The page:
Shouldn't people know that if they eat too much they'll get fat? Maybe, concedes John Banzhaf, a George Washington University law professor who promotes lawsuits against fast food chains. But as Banzhaf points out, tort law is no longer based on what's reasonable. Shouldn't people know that it's dangerous to use a hair dryer in the bathtub, put their hands under a running lawn mower, or drive a car before removing the sun screen from the windshield?
Given the legal environment that has generated explicit warnings about these and other obvious hazards, many members of Congress no longer trust the courts to throw out frivolous lawsuits. In April the House of Representatives approved the Protection of Lawful Commerce in Arms Act, which would block litigation aimed at holding gun makers responsible for violent crime. In June a House subcommittee held hearings on the Personal Responsibility in Food Consumption Act, which would prevent fat people from winning damages by blaming restaurants, food manufacturers, or retailers for their portliness.
Both bills have been criticized for violating the principles of federalism by interfering with cases in state courts. Defenders of the firearm bill argue that the interference is justified because litigation aimed at setting national gun control policy through the courts upsets the proper balance between federal and state authority, violates the separation of powers between the judicial and legislative branches, and threatens to infringe upon the Second Amendment.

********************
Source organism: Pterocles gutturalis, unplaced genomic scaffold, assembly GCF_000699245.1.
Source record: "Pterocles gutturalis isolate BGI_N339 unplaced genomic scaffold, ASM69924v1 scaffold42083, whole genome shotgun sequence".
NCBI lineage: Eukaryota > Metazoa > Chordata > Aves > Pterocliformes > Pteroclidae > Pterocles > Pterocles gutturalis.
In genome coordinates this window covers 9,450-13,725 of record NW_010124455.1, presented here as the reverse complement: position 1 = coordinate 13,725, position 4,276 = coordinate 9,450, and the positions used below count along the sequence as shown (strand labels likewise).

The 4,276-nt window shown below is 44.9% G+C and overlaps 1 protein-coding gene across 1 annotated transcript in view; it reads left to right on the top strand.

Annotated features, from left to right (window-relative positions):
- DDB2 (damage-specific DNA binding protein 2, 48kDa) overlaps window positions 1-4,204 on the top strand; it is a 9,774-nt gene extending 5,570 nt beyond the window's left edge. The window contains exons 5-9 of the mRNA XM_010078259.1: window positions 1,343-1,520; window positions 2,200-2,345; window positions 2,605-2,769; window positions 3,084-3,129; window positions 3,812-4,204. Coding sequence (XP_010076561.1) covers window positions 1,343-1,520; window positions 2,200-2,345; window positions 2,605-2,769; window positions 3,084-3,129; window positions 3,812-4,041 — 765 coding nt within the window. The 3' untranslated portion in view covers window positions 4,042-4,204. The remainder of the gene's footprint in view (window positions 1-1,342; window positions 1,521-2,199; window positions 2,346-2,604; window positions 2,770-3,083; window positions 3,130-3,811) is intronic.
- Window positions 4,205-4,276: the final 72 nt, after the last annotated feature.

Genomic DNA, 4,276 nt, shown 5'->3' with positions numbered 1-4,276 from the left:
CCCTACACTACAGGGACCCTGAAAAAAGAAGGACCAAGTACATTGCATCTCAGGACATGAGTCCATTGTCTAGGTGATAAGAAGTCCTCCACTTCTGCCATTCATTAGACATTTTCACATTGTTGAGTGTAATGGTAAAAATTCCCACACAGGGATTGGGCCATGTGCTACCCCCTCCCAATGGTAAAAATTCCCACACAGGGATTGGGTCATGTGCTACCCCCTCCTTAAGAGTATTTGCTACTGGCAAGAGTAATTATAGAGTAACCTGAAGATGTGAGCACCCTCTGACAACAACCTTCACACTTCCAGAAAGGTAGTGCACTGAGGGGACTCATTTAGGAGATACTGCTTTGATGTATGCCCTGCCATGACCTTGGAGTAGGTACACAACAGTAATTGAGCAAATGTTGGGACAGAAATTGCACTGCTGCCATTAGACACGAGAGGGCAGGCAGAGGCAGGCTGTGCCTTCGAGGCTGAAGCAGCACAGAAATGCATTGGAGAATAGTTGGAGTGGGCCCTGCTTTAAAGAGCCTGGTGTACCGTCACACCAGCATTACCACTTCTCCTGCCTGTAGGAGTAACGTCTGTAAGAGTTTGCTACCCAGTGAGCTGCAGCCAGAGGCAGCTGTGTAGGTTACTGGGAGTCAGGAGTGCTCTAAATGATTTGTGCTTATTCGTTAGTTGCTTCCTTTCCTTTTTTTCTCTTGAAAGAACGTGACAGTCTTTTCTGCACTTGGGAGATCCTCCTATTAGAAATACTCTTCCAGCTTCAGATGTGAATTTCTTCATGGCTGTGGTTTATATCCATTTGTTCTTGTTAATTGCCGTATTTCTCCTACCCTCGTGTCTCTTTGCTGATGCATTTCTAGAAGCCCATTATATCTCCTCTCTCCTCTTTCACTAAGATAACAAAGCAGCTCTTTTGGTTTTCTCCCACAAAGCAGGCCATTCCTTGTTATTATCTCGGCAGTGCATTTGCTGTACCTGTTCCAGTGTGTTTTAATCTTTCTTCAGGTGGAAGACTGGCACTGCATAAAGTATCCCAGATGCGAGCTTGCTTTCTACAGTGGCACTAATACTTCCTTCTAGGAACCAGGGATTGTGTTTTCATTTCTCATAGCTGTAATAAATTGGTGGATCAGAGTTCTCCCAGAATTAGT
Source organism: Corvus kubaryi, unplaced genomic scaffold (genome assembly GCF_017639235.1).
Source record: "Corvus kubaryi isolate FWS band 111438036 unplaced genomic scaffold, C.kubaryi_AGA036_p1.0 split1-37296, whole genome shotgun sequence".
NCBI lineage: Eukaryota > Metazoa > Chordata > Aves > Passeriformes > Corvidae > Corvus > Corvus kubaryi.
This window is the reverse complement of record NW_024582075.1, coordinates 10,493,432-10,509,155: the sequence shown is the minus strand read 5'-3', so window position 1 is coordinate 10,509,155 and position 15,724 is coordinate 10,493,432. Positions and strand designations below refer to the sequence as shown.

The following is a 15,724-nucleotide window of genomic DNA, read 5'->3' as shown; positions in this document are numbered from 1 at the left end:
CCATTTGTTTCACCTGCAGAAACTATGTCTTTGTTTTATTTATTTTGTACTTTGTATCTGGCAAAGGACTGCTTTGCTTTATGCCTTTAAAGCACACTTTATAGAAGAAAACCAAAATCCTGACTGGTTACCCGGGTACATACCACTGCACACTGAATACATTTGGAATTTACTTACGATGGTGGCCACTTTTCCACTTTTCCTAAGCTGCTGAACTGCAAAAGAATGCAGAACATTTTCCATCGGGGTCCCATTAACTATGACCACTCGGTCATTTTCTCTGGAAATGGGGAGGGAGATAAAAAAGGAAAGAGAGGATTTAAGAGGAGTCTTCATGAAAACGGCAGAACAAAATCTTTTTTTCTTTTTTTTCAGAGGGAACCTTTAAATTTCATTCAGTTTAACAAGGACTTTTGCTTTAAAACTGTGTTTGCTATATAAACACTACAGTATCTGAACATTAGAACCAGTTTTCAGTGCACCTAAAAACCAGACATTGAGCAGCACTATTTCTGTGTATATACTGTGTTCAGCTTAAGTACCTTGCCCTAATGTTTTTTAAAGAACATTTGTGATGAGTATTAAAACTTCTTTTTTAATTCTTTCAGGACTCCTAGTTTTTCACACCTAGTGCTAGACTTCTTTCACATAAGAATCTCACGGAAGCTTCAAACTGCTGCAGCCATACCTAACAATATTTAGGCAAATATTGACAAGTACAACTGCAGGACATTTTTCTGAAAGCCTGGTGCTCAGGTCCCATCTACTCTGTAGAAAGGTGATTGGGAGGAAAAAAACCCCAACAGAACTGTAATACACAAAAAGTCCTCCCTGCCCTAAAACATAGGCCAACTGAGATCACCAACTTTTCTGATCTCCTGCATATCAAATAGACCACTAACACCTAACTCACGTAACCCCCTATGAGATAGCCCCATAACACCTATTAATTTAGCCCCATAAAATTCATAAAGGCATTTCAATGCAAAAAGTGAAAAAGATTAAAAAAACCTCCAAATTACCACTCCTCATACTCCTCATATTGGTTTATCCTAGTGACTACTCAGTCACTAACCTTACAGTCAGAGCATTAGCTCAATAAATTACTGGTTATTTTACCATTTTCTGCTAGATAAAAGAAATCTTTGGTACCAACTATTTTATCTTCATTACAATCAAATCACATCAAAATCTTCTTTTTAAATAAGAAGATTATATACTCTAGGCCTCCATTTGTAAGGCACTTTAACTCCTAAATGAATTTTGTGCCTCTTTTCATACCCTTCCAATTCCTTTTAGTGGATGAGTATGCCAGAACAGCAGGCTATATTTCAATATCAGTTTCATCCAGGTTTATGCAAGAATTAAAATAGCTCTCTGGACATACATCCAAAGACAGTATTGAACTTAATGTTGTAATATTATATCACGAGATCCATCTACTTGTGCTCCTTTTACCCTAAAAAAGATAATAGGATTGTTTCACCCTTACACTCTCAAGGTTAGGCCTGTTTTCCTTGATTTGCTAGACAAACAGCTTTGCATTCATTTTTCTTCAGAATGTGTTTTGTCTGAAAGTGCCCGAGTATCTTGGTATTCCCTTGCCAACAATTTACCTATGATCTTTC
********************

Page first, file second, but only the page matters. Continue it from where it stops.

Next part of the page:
Although the Constitution does not mention a right to buy and eat cheeseburgers, the Personal Responsibility in Food Consumption Act could be defended on some of the same grounds. Lawsuit boosters such as Banzhaf are interested not only in winning damages but in forcing restaurants to change the way they operate nationwide—by putting nutritional information on menu boards, for example. The bill's sponsors can cite the potential impact on interstate commerce as a rationale for restricting lawsuits in state courts. Since the litigation targets are likely to be national chains, the cases may end up in federal court anyway.
Constitutional issues aside, the impending parade of bills aimed at protecting specific industries from formerly laughable lawsuits does not exactly inspire confidence in our tort system. Instead of a Responsibility in Food Consumption Act—to be followed, presumably, by a Responsibility in Gasoline Consumption Act and a Protection of Lawful Commerce in Steak Knives Act—perhaps Congress and state legislatures should consider ways to encourage responsibility in litigation.